The planning process for the project, which was originally named the Moyock Mega Site, started in 2012 with the Moyock Small Area plan, which was eventually adopted by the county in 2014. That plan identified an employment activity center that is now Currituck Station. The county later conducted a market feasibility study for the area and a master plan was finished in 2017.

“This text amendment is the final step in the planning process to implement the long-range efforts that our elected officials began in 2012,” Voliva said. “Officials recognized that the Moyock area was experiencing a tremendous amount of growth and so they engaged staff to begin that process.’’

Voliva said Currituck Station could eventually see around 3,000 dwelling units, which would be a mix of apartments and single-family homes. The plan estimates there will be 1 million square feet of industrial space, 300,000 square feet of office space and 250,000 square feet of retail space.

“We really anticipated more commercial growth for that particular area but what came out of that market feasibility study, yes, there are some commercial demands, but the demand is really residential,” Voliva said.

There are eight sub-districts within the project. The Center Station sub-district, which is along N.C. Highway 168 near Baxter Lane, is intended to be the center of the project and is designed to provide a mix of uses in a downtown-oriented setting. Those uses include retail, convenience, entertainment, civic and public uses with supporting attached and upper-story residential dwelling units. Center Station will have 15-foot wide sidewalks.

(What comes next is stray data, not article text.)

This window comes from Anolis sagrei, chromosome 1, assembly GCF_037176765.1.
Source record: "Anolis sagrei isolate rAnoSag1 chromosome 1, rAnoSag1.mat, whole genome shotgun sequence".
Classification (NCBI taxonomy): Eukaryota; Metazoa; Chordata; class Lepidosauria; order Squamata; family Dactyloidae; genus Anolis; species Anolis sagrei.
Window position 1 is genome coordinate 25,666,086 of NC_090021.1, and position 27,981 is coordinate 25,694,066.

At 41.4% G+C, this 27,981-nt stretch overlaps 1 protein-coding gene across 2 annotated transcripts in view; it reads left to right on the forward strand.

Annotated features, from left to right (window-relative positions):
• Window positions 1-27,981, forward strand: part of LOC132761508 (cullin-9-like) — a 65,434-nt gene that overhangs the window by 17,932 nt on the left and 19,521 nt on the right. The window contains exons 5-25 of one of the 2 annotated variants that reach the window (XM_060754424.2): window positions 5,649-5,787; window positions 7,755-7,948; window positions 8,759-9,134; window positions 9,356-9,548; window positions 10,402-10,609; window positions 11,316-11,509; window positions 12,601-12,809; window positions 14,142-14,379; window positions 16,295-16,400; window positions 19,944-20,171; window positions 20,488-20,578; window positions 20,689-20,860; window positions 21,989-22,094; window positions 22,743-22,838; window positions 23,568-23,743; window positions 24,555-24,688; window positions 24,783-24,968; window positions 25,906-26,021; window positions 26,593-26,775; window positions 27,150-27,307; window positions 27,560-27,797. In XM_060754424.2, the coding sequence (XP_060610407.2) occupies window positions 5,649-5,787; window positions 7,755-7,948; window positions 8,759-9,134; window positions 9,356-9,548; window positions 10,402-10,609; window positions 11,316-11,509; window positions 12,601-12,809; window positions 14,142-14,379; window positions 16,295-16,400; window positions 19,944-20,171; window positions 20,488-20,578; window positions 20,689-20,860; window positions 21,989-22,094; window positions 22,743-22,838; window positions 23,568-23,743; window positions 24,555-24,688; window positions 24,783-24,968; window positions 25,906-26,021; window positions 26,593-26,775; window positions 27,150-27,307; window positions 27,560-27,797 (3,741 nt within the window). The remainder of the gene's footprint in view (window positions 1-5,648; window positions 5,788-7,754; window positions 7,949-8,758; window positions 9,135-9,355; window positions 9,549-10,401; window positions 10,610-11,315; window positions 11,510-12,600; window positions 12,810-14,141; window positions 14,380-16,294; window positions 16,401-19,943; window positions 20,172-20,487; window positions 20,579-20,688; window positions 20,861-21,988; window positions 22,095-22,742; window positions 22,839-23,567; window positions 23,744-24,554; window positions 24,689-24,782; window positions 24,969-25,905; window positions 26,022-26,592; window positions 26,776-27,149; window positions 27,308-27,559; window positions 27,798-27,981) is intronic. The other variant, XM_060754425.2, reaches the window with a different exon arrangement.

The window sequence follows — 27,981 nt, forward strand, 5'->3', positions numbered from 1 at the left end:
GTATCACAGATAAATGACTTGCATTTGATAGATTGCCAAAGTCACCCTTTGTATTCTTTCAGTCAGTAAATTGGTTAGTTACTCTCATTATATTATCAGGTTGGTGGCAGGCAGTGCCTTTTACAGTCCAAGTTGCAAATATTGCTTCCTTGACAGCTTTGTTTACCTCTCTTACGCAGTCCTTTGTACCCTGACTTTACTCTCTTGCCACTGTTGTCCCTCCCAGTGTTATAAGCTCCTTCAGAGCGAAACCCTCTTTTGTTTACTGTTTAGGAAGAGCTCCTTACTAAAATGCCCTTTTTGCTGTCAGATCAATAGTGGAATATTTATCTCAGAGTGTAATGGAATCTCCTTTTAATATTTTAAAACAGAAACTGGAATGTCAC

“We want people to walk more,” Voliva said. “The center (of the project) is where your concentrated development density will occur, that’s the Center Station. Out from that would come multi-family (uses) all the way down to single-family.”

All industrial uses will be in the Crossroads sub-district which will be off South Mills Road and Northwest Backwoods Road. Plans for the Moyock Run sub-district that runs along South Mills Road calls for civic and public-oriented uses, which could include schools.

The other five sub-districts call for a mix of residential uses along with limited neighborhood commercial uses. Residential density could be as low as 1.5 units an acre in some sub-districts and up to 12 units per acre in some cases. A wastewater treatment facility will be located on the site.

Some businesses under the proposed regulations that will not be allowed in Currituck Station include gas stations, adult entertainment, outdoor storage, tattoo and vehicle sales and service businesses.

“There may others that may be added to this,” Voliva said. “But these are the ones recommended by the consultant.”


Local
Police probe reports of vehicle tampering, B&E, theft

Elizabeth City police are investigating more than a dozen reports of vehicles either being tampered with or broken into as well as a report of a vehicle being stolen from the Meadowlands Mobile Home Park early Wednesday.

Police incident reports indicate someone broke into four unsecured vehicles in the 1700 block of Lobell Lane sometime either late Tuesday night or early Wednesday morning. A video game player, some cash and a GPS system were taken in the break-ins, the reports indicate.

Another nine vehicles in the 1700 block of Lobell Lane were also tampered with during the same time period, according to police reports.

One vehicle, a 2005 green Chevrolet Avalanche pickup truck, was stolen from an address in the 1700 block of Lobell Lane, according to a police report.

All of the incidents were reported to police between 3:45 a.m. and 4:36 a.m. Wednesday, according to the reports.

Sgt. Latoya K. Flanigan of the Elizabeth City Police Department said each case of vehicle tampering, breaking-and-entering and theft is being investigated. She did not respond to a question about whether police believe the incidents are related.

No arrests have been made in any of the incidents, she said.